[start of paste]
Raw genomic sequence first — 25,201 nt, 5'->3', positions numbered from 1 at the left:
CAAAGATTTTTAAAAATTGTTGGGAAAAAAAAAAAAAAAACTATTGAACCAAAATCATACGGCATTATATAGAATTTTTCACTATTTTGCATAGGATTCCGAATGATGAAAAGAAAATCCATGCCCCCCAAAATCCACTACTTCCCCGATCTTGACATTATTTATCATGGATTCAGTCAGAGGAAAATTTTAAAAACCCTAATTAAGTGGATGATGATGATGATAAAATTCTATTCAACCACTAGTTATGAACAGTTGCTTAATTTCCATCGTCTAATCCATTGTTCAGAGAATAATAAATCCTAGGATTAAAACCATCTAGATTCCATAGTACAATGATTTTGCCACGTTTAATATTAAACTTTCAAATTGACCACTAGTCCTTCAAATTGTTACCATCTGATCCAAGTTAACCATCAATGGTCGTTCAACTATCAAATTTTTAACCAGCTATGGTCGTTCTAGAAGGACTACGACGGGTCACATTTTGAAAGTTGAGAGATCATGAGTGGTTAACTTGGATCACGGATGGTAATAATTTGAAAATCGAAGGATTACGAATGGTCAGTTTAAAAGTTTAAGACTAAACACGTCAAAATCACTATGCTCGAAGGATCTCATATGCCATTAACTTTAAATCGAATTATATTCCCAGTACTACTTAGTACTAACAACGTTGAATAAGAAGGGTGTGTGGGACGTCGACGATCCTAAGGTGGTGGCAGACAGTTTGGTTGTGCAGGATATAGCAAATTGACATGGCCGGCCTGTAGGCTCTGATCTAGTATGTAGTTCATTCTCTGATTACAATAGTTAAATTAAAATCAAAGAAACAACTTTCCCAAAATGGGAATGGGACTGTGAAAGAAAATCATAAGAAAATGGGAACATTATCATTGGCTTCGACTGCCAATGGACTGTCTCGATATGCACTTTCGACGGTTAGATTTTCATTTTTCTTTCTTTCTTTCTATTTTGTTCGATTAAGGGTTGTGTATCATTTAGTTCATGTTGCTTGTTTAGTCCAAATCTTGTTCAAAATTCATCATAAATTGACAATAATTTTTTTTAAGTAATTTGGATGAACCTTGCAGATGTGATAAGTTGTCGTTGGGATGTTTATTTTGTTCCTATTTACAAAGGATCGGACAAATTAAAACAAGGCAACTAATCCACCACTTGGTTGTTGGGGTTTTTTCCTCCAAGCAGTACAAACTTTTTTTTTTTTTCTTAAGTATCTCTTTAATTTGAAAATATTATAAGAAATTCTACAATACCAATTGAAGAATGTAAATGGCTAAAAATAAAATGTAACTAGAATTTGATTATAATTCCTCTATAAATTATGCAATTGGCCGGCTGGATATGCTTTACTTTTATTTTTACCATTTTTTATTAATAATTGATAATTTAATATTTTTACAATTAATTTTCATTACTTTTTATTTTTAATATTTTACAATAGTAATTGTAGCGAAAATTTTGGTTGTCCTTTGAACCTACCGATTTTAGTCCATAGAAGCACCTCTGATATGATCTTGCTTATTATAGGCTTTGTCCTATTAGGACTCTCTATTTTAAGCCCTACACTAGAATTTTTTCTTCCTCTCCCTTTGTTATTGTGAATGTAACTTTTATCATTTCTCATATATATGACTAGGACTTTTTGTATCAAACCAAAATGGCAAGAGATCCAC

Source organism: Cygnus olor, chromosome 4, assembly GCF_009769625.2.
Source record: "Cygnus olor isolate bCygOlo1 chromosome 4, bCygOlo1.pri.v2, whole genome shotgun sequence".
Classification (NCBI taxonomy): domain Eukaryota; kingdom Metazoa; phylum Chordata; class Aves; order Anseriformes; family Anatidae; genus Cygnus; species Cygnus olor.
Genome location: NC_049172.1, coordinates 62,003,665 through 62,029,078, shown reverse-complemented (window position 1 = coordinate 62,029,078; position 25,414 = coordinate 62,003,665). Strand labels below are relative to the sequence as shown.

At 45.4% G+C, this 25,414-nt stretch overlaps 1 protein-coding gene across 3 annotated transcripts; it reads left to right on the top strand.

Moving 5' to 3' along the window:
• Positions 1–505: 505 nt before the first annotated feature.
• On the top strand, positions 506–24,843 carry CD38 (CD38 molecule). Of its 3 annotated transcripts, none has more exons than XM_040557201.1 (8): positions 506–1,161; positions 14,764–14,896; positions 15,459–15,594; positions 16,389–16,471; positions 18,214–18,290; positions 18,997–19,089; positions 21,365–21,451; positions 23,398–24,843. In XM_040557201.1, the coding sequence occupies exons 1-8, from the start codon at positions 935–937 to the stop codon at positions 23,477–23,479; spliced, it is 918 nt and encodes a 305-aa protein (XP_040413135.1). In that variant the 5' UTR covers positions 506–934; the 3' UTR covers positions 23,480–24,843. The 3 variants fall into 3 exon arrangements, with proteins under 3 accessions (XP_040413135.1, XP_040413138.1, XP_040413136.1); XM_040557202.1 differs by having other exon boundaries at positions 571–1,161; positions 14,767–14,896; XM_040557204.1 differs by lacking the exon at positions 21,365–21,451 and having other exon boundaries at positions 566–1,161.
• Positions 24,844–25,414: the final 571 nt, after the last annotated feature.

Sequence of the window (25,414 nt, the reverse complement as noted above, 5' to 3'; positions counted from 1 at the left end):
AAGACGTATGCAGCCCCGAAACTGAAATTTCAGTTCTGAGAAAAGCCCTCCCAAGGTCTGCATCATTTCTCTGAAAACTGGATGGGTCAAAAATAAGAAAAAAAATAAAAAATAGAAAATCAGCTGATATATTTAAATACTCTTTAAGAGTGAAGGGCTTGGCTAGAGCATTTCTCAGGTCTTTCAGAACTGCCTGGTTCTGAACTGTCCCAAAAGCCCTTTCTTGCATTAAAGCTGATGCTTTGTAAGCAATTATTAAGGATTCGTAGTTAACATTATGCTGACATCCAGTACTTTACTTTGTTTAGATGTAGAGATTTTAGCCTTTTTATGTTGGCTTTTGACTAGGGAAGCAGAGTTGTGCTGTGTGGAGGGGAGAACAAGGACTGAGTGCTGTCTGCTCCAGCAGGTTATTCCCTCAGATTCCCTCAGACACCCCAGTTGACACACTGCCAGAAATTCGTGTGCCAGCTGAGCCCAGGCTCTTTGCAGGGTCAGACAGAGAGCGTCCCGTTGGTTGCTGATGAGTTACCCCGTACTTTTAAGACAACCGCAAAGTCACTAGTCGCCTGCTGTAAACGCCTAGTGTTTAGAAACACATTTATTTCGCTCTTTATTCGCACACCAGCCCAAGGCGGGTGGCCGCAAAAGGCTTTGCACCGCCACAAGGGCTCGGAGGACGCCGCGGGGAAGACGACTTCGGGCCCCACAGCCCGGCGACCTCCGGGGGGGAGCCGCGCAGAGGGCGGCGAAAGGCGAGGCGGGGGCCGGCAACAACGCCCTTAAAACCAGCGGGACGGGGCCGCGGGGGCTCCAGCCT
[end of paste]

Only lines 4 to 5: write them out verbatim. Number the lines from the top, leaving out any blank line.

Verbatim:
Source record: "Cygnus olor isolate bCygOlo1 chromosome 4, bCygOlo1.pri.v2, whole genome shotgun sequence".
Classification (NCBI taxonomy): domain Eukaryota; kingdom Metazoa; phylum Chordata; class Aves; order Anseriformes; family Anatidae; genus Cygnus; species Cygnus olor.